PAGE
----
1. To reduce unemployment, the Government promoted a wide range of public works (building houses, roads, bridges, etc.) and founded the Civilian Conservation Corps that employed about 3 million young people in natural heritage conservation, with the dual aim of combating youth unemployment and enhancing US natural resources. It founded, also, the famous Tennessee Valley Authority, which, in about twenty years, completed the Tennessee Valley fitting-out work, building dams and power plants for providing electricity at lower costs than those charged by private industries;
  2. Roosevelt granted subsidies to farmers for diminishing production or for destroying part of the crop to avoid a fall in prices;
  3. He entrusted to the National Industrial Recovery with the task of eliminating "cut-throat competition" by bringing industry, labour, and government together to create codes of "fair practices" and set prices. On the other hand, companies had to give workers a minimum wage and did not have to increase the number of working hours per week;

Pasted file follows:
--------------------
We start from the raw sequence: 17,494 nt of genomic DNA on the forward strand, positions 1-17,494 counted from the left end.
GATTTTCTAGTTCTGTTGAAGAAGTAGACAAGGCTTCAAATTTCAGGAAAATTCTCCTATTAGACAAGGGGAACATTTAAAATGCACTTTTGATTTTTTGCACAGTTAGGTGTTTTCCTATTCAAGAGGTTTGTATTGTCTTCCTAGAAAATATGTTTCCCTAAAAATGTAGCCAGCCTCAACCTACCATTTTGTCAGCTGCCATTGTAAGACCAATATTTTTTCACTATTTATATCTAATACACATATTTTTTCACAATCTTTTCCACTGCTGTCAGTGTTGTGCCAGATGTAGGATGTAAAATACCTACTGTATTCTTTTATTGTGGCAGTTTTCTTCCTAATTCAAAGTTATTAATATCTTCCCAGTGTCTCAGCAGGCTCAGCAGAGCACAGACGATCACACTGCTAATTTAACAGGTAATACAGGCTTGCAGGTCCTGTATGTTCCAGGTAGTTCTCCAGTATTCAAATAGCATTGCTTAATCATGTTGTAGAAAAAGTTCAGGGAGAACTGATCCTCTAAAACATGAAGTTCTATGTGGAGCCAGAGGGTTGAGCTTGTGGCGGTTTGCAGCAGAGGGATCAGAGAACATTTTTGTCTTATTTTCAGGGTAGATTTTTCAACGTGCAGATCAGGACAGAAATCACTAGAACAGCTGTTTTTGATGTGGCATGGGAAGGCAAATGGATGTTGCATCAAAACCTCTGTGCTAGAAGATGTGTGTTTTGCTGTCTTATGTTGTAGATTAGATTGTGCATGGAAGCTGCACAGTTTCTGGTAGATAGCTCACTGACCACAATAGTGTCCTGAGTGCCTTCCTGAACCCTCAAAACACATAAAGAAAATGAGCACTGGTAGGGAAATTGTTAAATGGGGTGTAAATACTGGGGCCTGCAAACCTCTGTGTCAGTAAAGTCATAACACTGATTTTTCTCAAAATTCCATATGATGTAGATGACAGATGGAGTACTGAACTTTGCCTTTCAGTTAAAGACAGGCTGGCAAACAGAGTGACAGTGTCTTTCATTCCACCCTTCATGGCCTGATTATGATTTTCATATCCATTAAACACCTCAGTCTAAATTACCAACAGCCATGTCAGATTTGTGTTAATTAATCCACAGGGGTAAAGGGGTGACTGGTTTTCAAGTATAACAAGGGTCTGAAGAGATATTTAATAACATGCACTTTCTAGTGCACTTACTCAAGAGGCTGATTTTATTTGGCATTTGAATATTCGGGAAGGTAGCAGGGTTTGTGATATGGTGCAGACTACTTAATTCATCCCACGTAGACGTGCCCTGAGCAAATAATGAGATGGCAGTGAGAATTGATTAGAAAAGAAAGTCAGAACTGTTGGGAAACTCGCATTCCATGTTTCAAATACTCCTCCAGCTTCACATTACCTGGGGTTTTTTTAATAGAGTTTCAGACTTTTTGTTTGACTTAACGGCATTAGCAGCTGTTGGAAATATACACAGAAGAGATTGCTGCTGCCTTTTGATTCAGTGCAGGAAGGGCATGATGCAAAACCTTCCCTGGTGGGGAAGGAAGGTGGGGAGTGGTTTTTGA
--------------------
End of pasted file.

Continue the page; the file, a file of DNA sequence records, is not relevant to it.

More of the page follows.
4. To find the funds needed for this new policy, based on the expansion of state spending, was increased the public debt and was accepted the state deficit without pretending the balanced budget. It was printed more notes in relation to the amount of the gold reserves, creating a controlled inflation that devalued the dollar but allowed easier export.

Stopped the most dangerous aspects of the crisis, it was established since 1935 a reform program to consolidate that system. The Social Security Act set significant benefits for unemployment, disability and old age. A tax reform made tax revenues very progressive and made tax evasion more difficult. The National Labor Relations Act legally recognised the trade unions.

But if at first the New Deal had been accepted by all as the only solution to the crisis, the successive reforms encountered a strong opposition to the capitalist milieu that, to safeguard their interests, accused the chairman of authoritarianism and concessions to collectivism.

In spite of this, in 1936 Roosevelt has been re-elected, but in 1937, while the Government reduced public spending so as not to over-increase the deficit of the state, capitalist hostility manifested itself in a so-called "white" capital strike, which consisted in a reducing of investment. Followed a recovery in unemployment, in response to which, the Government, again resorted to the expansion of public spending.

In 1938, New Deal's policy can be considered to be over. In fact, the threats of Nazi and Japanese imperialism prompted the government to multiply the expenditure on arms, which alone managed to overcome the crisis, so that unemployment disappeared quickly.